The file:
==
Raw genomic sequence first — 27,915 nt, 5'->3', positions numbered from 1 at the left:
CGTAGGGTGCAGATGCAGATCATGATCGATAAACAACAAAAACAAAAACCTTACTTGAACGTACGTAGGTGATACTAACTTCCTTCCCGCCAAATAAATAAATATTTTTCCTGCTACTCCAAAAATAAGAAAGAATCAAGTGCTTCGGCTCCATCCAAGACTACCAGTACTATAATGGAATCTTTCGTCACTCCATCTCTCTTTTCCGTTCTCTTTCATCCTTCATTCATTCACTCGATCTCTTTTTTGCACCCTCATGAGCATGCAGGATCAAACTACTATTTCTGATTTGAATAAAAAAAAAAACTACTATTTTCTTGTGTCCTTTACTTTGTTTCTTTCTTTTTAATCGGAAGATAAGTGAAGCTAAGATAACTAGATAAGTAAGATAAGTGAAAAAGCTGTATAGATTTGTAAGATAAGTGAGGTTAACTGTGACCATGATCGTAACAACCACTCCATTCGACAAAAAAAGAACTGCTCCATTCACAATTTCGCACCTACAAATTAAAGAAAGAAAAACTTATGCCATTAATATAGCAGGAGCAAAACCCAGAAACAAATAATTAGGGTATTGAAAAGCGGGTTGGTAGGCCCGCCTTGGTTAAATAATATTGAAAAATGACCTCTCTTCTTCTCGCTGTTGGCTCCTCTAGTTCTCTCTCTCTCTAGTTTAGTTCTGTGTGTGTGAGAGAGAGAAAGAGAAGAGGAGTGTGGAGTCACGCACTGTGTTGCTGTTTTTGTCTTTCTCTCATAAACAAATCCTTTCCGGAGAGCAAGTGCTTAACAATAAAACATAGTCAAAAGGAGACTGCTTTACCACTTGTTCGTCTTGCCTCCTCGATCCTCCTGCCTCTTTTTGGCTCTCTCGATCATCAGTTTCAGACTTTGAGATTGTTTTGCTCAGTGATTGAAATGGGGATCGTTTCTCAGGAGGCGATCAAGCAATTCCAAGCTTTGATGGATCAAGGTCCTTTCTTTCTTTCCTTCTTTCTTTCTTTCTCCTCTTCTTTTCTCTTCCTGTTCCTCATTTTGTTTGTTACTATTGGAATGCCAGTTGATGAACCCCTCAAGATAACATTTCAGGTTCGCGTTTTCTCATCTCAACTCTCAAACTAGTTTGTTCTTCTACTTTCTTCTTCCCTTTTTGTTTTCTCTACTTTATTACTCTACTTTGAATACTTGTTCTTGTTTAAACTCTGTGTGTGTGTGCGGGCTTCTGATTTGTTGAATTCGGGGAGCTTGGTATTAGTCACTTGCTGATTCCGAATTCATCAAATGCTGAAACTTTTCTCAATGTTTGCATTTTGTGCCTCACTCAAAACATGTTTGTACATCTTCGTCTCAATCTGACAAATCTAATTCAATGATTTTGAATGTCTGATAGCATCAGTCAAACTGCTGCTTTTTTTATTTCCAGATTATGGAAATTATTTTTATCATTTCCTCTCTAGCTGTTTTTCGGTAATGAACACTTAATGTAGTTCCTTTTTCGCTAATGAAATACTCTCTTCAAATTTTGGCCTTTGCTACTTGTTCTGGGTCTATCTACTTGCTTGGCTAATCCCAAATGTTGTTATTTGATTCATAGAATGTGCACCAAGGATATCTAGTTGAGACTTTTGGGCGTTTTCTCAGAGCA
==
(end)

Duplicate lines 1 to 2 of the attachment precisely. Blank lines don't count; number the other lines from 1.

Raw genomic sequence first — 27,915 nt, 5'->3', positions numbered from 1 at the left:
CGTAGGGTGCAGATGCAGATCATGATCGATAAACAACAAAAACAAAAACCTTACTTGAACGTACGTAGGTGATACTAACTTCCTTCCCGCCAAATAAATAAATATTTTTCCTGCTACTCCAAAAATAAGAAAGAATCAAGTGCTTCGGCTCCATCCAAGACTACCAGTACTATAATGGAATCTTTCGTCACTCCATCTCTCTTTTCCGTTCTCTTTCATCCTTCATTCATTCACTCGATCTCTTTTTTGCACCCTCATGAGCATGCAGGATCAAACTACTATTTCTGATTTGAATAAAAAAAAAAACTACTATTTTCTTGTGTCCTTTACTTTGTTTCTTTCTTTTTAATCGGAAGATAAGTGAAGCTAAGATAACTAGATAAGTAAGATAAGTGAAAAAGCTGTATAGATTTGTAAGATAAGTGAGGTTAACTGTGACCATGATCGTAACAACCACTCCATTCGACAAAAAAAGAACTGCTCCATTCACAATTTCGCACCTACAAATTAAAGAAAGAAAAACTTATGCCATTAATATAGCAGGAGCAAAACCCAGAAACAAATAATTAGGGTATTGAAAAGCGGGTTGGTAGGCCCGCCTTGGTTAAATAATATTGAAAAATGACCTCTCTTCTTCTCGCTGTTGGCTCCTCTAGTTCTCTCTCTCTCTAGTTTAGTTCTGTGTGTGTGAGAGAGAGAAAGAGAAGAGGAGTGTGGAGTCACGCACTGTGTTGCTGTTTTTGTCTTTCTCTCATAAACAAATCCTTTCCGGAGAGCAAGTGCTTAACAATAAAACATAGTCAAAAGGAGACTGCTTTACCACTTGTTCGTCTTGCCTCCTCGATCCTCCTGCCTCTTTTTGGCTCTCTCGATCATCAGTTTCAGACTTTGAGATTGTTTTGCTCAGTGATTGAAATGGGGATCGTTTCTCAGGAGGCGATCAAGCAATTCCAAGCTTTGATGGATCAAGGTCCTTTCTTTCTTTCCTTCTTTCTTTCTTTCTCCTCTTCTTTTCTCTTCCTGTTCCTCATTTTGTTTGTTACTATTGGAATGCCAGTTGATGAACCCCTCAAGATAACATTTCAGGTTCGCGTTTTCTCATCTCAACTCTCAAACTAGTTTGTTCTTCTACTTTCTTCTTCCCTTTTTGTTTTCTCTACTTTATTACTCTACTTTGAATACTTGTTCTTGTTTAAACTCTGTGTGTGTGTGCGGGCTTCTGATTTGTTGAATTCGGGGAGCTTGGTATTAGTCACTTGCTGATTCCGAATTCATCAAATGCTGAAACTTTTCTCAATGTTTGCATTTTGTGCCTCACTCAAAACATGTTTGTACATCTTCGTCTCAATCTGACAAATCTAATTCAATGATTTTGAATGTCTGATAGCATCAGTCAAACTGCTGCTTTTTTTATTTCCAGATTATGGAAATTATTTTTATCATTTCCTCTCTAGCTGTTTTTCGGTAATGAACACTTAATGTAGTTCCTTTTTCGCTAATGAAATACTCTCTTCAAATTTTGGCCTTTGCTACTTGTTCTGGGTCTATCTACTTGCTTGGCTAATCCCAAATGTTGTTATTTGATTCATAGAATGTGCACCAAGGATATCTAGTTGAGACTTTTGGGCGTTTTCTCAGAGCA